Fine Tune Your Performance heading into the Discovery World Cup Triathlon Cape Town
With only a few weeks left before the Discovery Triathlon World Cup Triathlon Event, the time has come to fine tune your training and prep yourself for a fine race performance on Feb 11th.
Realistically if you have done a good amount of training thus far, you will most probably not get much fitter in terms of base fitness. What you will need to do now is fine tune your speed workouts so you head into the race in A GRADE shape. Even though the Discovery TRI Event offers both Sprint and Olympic Distance Racing, the racing is pretty fast, intense and furious from the get-go so it’s important that you work on your speed heading into this event.
The fact that the event is draft legal also plays an important part especially in your cycle training. There are a few twists and turns on the Sea Point and Waterfront cycle route which lends itself to having to do some explosive sprints out the corners and particularly at the 180 degree turn at the Sea Point swimming pools.
– You need to ensure you add in a good warm-up before you start on speed work
– 400m swim/200m kick/400m pull-buoys will suffice for this purpose
– Add in some speed work over 25m and 50m/100m repeats – with relatively short rest periods in between – this will whip you into swim shape quickly
– A 400m time trial is probably one of the best forms of training you can do prepping for the TRI in CT. do this on a weekly basis and track your performance over each week. The 400m is the shortest bit toughest distance in the swim pool that will certainly up your speed game in prep for race day
– You also need to simulate a fast start (which happens with the harbour swim) then settle into a more sustainable pace that you can maintain for the rest of the 500m or 750m swim. So start fast in your swim (ie 500m swim – 1st 100m is hard – then settle down for the next 400m at moderate intensity)
– A dryland warm-up routine is also advised as pre-race prep – this is something you can pre-practice and will involve swinging the shoulders for example and jumps to ensure heart rate is ready to go when the gun goes off. This event does not allow a swim warm-up before and besides, the water is so cold, you don’t want to warm-up in the water pre-race start. This is the only way to go into the start semi prepped for a good performance in the water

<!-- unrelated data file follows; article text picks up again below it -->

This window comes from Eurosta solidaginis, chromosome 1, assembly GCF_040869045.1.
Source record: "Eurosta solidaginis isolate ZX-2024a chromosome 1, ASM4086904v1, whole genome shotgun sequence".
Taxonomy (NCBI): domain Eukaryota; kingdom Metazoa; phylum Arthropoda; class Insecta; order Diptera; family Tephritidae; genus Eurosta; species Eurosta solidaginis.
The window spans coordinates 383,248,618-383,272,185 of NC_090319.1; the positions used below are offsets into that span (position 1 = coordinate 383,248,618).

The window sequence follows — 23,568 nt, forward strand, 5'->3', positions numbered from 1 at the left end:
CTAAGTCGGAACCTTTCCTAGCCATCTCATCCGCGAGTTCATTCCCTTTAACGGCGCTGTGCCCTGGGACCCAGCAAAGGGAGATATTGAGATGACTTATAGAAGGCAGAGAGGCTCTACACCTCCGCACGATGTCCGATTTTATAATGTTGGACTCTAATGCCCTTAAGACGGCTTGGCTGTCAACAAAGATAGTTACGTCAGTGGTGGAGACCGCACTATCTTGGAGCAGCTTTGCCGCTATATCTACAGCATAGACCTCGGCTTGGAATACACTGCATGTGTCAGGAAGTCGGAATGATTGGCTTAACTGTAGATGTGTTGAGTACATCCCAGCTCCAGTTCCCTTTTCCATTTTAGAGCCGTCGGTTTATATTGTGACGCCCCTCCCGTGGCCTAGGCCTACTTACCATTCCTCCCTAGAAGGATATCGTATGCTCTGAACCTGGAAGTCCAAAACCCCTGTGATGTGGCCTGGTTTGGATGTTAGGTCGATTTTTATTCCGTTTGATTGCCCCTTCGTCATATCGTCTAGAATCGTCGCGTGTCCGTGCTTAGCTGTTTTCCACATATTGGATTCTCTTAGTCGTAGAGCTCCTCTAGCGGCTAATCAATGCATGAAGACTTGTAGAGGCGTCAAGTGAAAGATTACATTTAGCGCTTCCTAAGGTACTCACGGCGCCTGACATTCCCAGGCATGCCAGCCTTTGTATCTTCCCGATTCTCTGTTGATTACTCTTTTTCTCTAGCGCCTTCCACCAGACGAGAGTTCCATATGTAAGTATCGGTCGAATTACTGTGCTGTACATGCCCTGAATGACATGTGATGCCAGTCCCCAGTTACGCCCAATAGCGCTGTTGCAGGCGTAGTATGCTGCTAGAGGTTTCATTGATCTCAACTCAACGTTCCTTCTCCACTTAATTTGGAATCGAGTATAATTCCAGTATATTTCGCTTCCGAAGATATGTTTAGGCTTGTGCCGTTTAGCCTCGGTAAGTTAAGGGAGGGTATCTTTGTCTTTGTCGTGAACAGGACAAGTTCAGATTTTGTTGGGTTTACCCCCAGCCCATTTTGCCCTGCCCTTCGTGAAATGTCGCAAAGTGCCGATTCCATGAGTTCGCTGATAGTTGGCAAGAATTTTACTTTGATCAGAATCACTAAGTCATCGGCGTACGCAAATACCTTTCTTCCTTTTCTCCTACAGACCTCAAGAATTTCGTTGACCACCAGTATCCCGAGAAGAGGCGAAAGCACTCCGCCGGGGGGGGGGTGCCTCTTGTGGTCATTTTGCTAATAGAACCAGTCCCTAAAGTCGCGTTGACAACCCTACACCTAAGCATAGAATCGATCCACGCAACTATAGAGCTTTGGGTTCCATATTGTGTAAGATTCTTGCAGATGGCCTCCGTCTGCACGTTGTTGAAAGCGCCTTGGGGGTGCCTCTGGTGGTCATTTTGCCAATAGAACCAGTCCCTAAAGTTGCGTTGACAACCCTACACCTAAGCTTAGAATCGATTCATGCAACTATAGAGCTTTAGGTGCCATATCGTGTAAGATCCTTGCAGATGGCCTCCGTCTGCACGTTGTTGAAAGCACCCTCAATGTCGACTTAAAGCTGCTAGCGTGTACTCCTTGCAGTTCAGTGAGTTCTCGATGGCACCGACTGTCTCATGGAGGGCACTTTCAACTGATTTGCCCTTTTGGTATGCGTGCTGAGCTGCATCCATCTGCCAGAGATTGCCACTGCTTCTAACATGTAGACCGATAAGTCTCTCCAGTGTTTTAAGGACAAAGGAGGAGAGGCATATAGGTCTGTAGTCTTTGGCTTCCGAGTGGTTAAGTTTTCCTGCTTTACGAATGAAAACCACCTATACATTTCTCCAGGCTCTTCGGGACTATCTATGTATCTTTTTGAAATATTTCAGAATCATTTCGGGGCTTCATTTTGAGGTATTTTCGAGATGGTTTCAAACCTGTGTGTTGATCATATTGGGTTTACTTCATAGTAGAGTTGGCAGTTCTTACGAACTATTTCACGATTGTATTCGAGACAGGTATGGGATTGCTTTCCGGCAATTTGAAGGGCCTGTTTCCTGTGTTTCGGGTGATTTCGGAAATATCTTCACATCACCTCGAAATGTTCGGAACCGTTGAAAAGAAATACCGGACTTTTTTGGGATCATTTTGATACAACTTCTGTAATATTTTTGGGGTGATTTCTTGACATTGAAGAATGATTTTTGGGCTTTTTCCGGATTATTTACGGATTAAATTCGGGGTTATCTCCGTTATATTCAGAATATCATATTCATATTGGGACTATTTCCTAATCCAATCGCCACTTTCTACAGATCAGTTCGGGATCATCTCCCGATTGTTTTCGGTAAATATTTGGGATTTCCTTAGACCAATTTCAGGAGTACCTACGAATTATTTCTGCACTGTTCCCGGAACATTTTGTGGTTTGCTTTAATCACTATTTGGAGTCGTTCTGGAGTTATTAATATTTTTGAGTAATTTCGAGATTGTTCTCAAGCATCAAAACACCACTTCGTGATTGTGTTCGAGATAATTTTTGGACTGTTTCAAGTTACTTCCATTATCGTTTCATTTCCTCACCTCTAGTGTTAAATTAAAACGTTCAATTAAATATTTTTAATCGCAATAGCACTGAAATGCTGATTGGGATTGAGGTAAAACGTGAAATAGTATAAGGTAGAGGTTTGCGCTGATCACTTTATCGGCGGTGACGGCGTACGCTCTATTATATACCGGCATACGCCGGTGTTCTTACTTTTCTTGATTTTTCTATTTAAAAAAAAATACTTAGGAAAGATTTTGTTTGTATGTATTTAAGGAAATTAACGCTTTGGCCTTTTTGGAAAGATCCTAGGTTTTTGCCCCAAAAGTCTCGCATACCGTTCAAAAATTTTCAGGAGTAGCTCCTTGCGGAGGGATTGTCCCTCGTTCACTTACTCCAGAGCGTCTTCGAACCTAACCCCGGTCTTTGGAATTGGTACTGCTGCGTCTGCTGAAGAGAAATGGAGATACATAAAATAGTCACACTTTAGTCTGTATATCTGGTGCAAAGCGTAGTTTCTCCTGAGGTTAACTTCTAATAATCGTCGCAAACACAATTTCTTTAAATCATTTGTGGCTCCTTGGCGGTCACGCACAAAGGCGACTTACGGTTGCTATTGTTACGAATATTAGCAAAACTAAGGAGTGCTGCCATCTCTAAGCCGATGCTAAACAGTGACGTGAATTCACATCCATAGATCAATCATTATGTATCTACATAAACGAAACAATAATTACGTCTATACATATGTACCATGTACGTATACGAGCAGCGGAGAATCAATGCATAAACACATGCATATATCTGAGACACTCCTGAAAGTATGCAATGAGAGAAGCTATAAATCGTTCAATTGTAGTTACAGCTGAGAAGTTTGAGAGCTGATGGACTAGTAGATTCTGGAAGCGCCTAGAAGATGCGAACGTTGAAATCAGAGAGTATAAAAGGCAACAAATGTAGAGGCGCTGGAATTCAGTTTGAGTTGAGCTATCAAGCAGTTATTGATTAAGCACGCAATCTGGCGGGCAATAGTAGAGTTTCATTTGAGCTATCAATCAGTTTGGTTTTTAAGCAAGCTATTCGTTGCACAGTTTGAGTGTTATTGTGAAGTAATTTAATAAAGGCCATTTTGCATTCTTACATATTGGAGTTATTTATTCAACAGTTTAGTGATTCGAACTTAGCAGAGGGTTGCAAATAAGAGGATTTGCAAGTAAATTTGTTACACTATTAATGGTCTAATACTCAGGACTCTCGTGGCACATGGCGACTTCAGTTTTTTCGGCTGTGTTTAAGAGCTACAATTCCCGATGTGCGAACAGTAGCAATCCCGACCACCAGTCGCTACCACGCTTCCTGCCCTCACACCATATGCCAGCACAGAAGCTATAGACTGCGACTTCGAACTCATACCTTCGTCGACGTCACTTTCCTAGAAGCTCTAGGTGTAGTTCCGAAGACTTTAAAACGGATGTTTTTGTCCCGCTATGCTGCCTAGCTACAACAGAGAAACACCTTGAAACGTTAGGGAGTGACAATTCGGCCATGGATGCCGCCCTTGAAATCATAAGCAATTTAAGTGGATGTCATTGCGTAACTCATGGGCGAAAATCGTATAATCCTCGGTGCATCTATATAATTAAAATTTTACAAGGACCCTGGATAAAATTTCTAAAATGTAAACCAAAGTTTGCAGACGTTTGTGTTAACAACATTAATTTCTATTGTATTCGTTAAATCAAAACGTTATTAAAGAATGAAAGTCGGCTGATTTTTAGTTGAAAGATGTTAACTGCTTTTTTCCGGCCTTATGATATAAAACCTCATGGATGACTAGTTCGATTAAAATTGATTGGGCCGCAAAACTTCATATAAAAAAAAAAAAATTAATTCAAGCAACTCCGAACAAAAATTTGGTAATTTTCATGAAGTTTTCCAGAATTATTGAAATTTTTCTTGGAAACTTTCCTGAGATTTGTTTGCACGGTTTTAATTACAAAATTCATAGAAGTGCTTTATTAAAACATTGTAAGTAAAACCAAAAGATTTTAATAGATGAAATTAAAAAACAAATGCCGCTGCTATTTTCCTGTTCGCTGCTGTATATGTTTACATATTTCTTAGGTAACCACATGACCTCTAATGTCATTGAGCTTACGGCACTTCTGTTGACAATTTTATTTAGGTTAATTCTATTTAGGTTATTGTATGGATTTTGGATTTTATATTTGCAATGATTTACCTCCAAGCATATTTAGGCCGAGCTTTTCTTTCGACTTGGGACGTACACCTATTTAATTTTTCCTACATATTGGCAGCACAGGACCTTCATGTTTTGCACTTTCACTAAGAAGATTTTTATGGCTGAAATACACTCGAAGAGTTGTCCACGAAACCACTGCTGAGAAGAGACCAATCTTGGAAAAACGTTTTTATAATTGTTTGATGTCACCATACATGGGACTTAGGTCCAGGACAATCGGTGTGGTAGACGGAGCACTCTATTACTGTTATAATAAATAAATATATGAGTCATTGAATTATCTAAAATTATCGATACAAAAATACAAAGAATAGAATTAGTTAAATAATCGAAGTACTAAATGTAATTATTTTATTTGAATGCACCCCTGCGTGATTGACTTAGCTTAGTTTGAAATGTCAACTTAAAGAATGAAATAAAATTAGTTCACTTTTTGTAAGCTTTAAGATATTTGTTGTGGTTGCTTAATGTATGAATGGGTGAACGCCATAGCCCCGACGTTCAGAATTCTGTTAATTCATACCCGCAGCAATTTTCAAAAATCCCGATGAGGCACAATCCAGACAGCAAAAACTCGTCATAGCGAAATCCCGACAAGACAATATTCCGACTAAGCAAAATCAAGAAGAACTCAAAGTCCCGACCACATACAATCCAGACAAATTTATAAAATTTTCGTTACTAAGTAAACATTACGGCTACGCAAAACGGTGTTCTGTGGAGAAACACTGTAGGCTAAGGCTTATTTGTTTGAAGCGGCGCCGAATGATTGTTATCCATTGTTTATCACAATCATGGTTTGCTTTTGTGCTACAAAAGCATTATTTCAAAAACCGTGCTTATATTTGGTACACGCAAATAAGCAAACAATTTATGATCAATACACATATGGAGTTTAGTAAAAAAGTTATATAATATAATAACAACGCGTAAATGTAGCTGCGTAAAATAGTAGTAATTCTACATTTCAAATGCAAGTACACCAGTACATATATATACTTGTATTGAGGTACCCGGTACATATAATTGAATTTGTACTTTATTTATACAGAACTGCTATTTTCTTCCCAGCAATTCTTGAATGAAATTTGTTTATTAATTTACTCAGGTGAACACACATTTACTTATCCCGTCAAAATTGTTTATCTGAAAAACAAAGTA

– Shorter sharper intervals should flood your swim program in the last few weeks with a good pre and post warm-up and cool down routine to add in the distance.
– Program distances should hover between 1.5km for the sprint triathletes and 3km for the Olympic Distance guys and girls
- Long rides can be kept for the weekend
- Mid-week indoor sessions (i.e. wattbike) will include a lot of short 20-30 secs burst/sprints with minimal recovery (40 secs) in between to simulate the hard-fast-slower periods you will experience during this draft legal 20 or 40km bike ride
- Practicing your cornering and 180 degree turns is also a great idea
- Pack riding if at all possible is another MUST DO. Most triathletes are used to non-draft races where there is space between them and the next cyclist. This pace is also more sutainable while the pack riding requires heart rate to spike at various points around the swim course. At the Discovery CT TRI event, rider packs are big and the racing tight-knit so make sure you are comfortable riding with others in close proximity to each other
- Make sure you also only train on your road bike – some athletes have 2 bikes – tri and road – for this event, its only road bikes that are allowed and they often have different angles from a tri bike and require a period of “getting used to again” with the different road bike position and angles.
- Maybe a short cycle race will be an ideal pre-race event that you can go and do before heading to CT for the Discovery TRI event
- Add in at least 2 x speed sessions per week as you head towards CT in FEB
- 1 x track session (which can also be done on the road) where you focus on your speed over 1km intervals for example – what is important here is to ensure that you “know” what pace you are running and are comfortable that you can maintain that pace over the 5km or 10km run discipline distances. Minimal rest between the 1km intervals will do the trick (15-20 secs) for the fitter guys and girls and then (30-60 secs) for the ones who require more recovery time
- A weekly time trial over 4km or 8km is an ideal pre-race pre run session that works a dream
- The Discovery World Cup Triathlon is also held over a very flat run course which works the calves a lot more than say the quads do on a hilly route for example. Do some flat run efforts so as to ensure you are primed for your best run performance on the race day.
- Don’t forget the all-important long run on the weekends that is the glue (between 10km for sprint triathletes and 15km-18km for Olympic Distance Triathletes) to keep your run training nicely on track
Short and Sweet tips – not long to go now – good luck – see you in CT with the crew from Discovery